In error correction schemes, storing the same data more than once or in more than one way so that the additional information can be used to reconstruct any data lost because of media imperfections or transmission errors. (7/96)
The addition of data that makes error checking and correction possible when associated with a set of primary data. Redundancy techniques allow the reconstruction of information when a portion of the data is erroneously transferred.
More than one copy of the same data.
Information in an image which is either not required for interpretation or cannot be seen. Redundancy may be spatial or spectral. It also refers to multi-spectral data where the degree of correlation between bands is so high than one band contains virtually the same information as all of the bands.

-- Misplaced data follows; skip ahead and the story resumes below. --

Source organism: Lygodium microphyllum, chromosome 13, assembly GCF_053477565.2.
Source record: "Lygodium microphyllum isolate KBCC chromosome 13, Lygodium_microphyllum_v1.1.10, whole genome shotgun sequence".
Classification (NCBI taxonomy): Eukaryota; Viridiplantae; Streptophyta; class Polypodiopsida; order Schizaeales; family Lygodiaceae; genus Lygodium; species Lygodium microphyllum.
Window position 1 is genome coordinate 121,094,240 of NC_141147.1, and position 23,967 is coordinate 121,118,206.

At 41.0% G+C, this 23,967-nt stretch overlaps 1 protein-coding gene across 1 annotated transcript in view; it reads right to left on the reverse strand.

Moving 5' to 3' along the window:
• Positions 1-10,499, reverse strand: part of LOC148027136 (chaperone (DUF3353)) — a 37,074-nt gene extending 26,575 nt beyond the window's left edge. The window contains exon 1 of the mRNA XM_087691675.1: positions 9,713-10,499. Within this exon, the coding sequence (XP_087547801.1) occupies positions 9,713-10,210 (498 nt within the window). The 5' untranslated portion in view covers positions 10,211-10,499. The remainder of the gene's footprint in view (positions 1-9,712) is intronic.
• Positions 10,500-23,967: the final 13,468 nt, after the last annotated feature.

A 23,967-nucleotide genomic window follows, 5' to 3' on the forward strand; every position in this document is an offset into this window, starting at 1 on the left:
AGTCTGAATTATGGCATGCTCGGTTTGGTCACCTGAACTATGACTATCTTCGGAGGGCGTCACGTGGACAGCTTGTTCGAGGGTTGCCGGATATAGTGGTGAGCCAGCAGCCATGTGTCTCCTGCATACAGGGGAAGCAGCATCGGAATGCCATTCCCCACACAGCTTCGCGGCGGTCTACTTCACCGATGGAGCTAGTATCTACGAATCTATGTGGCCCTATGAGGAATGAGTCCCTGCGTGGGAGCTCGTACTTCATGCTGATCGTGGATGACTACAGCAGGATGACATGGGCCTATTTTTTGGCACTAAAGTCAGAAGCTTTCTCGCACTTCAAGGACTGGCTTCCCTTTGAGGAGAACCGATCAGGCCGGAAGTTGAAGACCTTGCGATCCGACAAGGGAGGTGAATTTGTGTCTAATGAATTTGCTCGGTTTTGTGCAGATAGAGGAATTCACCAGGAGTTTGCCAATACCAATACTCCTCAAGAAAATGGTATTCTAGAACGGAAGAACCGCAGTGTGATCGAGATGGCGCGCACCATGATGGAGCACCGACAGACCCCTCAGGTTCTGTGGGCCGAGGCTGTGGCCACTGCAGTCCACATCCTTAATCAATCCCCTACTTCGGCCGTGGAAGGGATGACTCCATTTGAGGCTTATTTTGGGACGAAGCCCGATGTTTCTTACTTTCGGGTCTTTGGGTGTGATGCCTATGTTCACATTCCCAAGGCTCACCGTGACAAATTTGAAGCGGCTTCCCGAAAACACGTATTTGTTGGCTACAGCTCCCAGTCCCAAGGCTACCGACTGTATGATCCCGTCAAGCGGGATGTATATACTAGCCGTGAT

In a data transmission, the fragments of characters and bits that can be eliminated with no loss of information.
The amount of that can be eliminated from an item of data without losing the information to be conveyed.
Redundancy in information theory is the number of bits used to transmit a message minus the number of bits of actual information in the message. Data compression is a way to eliminate unwanted redundancy, while checksums are a way of adding desired redundancy for purposes of error correction when communicating over a noisy channel of limited capacity.